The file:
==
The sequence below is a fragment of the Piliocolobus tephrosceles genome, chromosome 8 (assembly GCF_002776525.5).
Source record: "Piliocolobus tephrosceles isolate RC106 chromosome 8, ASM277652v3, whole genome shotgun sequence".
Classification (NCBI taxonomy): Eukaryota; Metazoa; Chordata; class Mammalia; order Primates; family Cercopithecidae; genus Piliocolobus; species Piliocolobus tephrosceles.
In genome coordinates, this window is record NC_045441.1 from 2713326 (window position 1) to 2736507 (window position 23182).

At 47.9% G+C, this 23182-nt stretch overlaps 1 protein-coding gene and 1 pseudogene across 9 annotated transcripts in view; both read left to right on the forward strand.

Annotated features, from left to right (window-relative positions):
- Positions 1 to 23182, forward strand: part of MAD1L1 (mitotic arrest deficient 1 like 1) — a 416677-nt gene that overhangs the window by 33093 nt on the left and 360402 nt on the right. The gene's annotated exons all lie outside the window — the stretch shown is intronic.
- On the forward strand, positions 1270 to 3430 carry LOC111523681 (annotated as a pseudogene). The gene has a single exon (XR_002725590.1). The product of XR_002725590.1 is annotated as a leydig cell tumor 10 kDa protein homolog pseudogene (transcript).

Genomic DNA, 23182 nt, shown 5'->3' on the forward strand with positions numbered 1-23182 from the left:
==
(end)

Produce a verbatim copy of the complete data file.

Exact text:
The sequence below is a fragment of the Piliocolobus tephrosceles genome, chromosome 8 (assembly GCF_002776525.5).
Source record: "Piliocolobus tephrosceles isolate RC106 chromosome 8, ASM277652v3, whole genome shotgun sequence".
Classification (NCBI taxonomy): Eukaryota; Metazoa; Chordata; class Mammalia; order Primates; family Cercopithecidae; genus Piliocolobus; species Piliocolobus tephrosceles.
In genome coordinates, this window is record NC_045441.1 from 2713326 (window position 1) to 2736507 (window position 23182).

At 47.9% G+C, this 23182-nt stretch overlaps 1 protein-coding gene and 1 pseudogene across 9 annotated transcripts in view; both read left to right on the forward strand.

Annotated features, from left to right (window-relative positions):
- Positions 1 to 23182, forward strand: part of MAD1L1 (mitotic arrest deficient 1 like 1) — a 416677-nt gene that overhangs the window by 33093 nt on the left and 360402 nt on the right. The gene's annotated exons all lie outside the window — the stretch shown is intronic.
- On the forward strand, positions 1270 to 3430 carry LOC111523681 (annotated as a pseudogene). The gene has a single exon (XR_002725590.1). The product of XR_002725590.1 is annotated as a leydig cell tumor 10 kDa protein homolog pseudogene (transcript).

Genomic DNA, 23182 nt, shown 5'->3' on the forward strand with positions numbered 1-23182 from the left: